The appeal judges delivered their written judgement on 31 March 1999. The appeal judges noted that, although Cox was charged with three incidents, Mandy had difficulty in distinguishing each of the three charged incidents from the numerous other similaruncharged occasions.
The judges allowed Cox's appeal on the ground of the complainant's inability in evidence to state precise dates and times of the three charged offences.
They also decided that the two convictions were unreasonable because they were "inconsistent" with the acquittal on the third charge. Therefore, to achieve "consistency", the judges overturned the convictions on the first two charges.
One of the appeal judges, in his written judgement, made several puzzling statements, including:
  • This judge rejected the allegation that Cox's sexual assaults occurred almost daily. He wrote: "While this intensity of sexual activity is, of course, possible, to my mind it is improbable." (Really?)
  • This judge mistakenly referred to the jogging incident taking place at the "Canterbury" oval instead of the Caringbah oval. (How carefully did His Honour read the trial transcript?)

Media reports

At the appeal hearing, the church lawyers neglected to seek an extension of the media-suppression order. Therefore the appeal result was reported in Sydney newspapers, which published Father Kevin Cox's name for the first time. The Daily Telegraph named Cox on (1 April 1999, p. 15.
Later, Mandy's family was keen for the church's behaviour to receive more detailed media exposure. Mandy gave an interview to the Sunday edition of the Sydney Morning Herald (the Sun-Herald), which published a feature article by senior journalist Alex Mitchell. This article, too, named Cox.
Thus, the cover-up was exposed.
Despite Cox "getting off" in the criminal courts, the church hierarchy acknowledged privately that Father Cox did indeed break his priestly vows in his sexual abuse of Mandy. According to the church's "Towards Healing" document, the breaking of priestly vows constitutes sexual abuse.
A senior member of the Sydney archdiocese hierarchy later visited Mandy's mother and apologised on behalf of the church for what Father Cox had done to Mandy and to the family.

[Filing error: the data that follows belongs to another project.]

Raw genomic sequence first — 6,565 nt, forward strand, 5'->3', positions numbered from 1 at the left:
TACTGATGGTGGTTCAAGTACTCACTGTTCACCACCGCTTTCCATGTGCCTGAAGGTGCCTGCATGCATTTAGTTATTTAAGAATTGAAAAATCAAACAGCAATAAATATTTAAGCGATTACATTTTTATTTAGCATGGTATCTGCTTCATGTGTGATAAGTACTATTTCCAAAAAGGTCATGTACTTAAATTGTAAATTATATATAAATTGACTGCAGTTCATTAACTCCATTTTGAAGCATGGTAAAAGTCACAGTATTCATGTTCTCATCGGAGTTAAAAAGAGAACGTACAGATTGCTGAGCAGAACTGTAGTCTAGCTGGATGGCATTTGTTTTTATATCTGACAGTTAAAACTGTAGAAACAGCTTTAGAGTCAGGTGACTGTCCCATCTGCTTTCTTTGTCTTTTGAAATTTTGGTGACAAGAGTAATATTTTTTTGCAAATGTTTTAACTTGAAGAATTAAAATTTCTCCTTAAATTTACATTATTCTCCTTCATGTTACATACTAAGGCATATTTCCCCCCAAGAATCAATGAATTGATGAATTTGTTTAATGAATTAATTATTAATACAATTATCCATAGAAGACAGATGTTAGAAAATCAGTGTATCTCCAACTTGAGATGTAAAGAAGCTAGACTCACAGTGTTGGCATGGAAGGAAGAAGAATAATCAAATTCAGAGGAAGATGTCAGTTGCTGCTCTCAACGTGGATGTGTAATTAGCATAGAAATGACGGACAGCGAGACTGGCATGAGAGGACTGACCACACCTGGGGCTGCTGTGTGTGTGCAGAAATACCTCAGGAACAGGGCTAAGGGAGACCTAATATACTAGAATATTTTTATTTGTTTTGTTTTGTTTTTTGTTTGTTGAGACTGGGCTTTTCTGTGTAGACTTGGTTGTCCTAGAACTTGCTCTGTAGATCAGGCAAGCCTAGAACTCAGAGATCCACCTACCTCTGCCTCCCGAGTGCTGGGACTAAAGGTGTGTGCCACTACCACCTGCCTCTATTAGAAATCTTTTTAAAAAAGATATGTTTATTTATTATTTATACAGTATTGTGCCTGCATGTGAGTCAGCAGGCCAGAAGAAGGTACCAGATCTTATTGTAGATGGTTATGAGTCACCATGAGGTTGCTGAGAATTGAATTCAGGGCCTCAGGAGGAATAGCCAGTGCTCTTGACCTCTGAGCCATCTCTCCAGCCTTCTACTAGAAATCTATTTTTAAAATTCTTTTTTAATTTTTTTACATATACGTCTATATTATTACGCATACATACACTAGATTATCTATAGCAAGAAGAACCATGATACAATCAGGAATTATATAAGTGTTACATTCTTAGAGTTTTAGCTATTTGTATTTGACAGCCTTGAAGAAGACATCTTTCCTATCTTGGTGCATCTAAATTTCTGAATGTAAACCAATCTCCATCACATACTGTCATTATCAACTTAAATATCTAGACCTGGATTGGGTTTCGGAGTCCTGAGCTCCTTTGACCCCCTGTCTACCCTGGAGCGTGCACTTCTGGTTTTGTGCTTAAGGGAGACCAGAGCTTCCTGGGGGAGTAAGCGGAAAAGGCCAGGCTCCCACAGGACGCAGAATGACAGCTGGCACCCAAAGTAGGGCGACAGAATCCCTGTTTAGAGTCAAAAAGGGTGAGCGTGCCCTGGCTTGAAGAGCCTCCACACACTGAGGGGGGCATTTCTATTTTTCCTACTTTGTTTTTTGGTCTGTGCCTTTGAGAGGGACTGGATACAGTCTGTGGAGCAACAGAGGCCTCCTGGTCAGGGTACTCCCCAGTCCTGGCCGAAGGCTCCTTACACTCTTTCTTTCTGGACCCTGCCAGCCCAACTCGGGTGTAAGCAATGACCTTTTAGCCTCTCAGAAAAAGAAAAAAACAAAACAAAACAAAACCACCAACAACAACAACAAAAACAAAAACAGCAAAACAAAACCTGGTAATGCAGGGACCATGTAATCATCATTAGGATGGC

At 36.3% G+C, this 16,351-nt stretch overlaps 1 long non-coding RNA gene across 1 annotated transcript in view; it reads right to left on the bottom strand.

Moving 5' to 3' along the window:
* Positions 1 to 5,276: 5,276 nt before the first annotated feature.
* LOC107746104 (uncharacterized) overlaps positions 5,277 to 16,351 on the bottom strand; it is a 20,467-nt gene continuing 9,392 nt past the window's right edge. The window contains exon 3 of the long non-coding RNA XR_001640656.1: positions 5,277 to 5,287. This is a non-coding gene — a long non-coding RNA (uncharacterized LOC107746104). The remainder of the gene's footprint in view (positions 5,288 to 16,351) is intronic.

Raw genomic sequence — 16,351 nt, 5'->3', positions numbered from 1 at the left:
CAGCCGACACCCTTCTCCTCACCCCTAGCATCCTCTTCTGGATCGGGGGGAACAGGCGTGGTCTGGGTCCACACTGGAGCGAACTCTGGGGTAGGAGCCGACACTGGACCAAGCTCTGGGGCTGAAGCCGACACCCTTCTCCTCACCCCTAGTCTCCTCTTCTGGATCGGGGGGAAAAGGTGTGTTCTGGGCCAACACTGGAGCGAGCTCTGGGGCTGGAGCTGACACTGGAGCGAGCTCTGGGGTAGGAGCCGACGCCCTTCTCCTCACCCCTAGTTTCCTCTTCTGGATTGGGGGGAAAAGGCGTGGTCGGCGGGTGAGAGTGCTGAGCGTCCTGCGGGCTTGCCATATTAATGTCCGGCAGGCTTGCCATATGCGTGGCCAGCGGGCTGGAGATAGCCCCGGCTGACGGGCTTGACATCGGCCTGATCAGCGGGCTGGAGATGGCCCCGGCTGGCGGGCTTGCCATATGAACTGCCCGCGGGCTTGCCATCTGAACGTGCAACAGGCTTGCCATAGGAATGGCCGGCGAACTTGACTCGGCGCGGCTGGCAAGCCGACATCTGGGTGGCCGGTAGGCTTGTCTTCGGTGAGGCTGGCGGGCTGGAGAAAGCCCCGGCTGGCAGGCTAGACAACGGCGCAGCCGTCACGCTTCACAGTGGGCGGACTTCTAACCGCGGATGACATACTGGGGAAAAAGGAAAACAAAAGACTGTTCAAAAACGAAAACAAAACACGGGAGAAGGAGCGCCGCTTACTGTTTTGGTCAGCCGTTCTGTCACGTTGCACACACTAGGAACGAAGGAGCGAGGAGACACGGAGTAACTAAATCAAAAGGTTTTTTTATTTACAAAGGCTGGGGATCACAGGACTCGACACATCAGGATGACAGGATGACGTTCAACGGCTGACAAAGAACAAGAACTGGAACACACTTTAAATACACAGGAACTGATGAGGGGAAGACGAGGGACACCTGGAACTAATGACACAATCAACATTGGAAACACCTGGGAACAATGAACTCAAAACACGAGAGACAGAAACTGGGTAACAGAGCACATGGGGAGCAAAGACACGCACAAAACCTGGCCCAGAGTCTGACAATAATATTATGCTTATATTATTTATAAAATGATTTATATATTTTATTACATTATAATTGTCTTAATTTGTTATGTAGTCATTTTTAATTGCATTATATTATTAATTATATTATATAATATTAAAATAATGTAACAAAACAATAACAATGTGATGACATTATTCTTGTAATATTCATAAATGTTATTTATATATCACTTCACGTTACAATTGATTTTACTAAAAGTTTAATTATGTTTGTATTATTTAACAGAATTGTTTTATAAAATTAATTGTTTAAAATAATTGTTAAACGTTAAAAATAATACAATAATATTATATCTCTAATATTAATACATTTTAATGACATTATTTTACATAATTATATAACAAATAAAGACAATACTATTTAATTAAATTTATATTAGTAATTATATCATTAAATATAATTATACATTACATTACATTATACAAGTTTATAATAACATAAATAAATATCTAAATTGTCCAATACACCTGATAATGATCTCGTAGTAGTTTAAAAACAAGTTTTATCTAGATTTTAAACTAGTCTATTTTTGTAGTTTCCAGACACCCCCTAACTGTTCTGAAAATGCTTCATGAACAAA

Still a priest

From the time he was charged by police in 1997 until the appeal court result in 1999, Father Kevin Cox was listed in the annual Australian Catholic Directory as "on leave", although still living in church premises. Mandy's family members believe that, during his court proceedings, Cox was residing in the Leichhardt parish (in Sydney's inner-west), where a friend of Cox was working as a priest.
After his successful appeal, the Sun-Herald reported that Cox would continue as a priest, possibly overseas. (This indicated that Cox still had the blessing of the Catholic hierarchy in Sydney and elsewhere.)
The Sun-Herald article about Cox alarmed many readers, who were concerned about the issue of child protection, especially as some of the Catholic Church's abuse victims were starting to report these crimes to the police, instead of just reporting them to a church official. This public exposure of Father Cox (and the church's cover-up) embarrassed the church, which issued a written statement a week later at the Caringbah parish, acknowledging the Cox court case but declaring the matter "closed".

Another victim

The Sun-Herald article about Mandy prompted an anonymous woman to write to her after tracing Mandy's family through the telephone directory. This letter provided proof that Mandy was not the only person who was sexually abused by Father Cox. The letter, received by Mandy on 26 May 1999, said:
  • "I was saddened and a little distressed to read of your recent experience with the law and the church. Not only because of the apparent injustice of the situation, but because I believed that you were most likely to be telling the truth.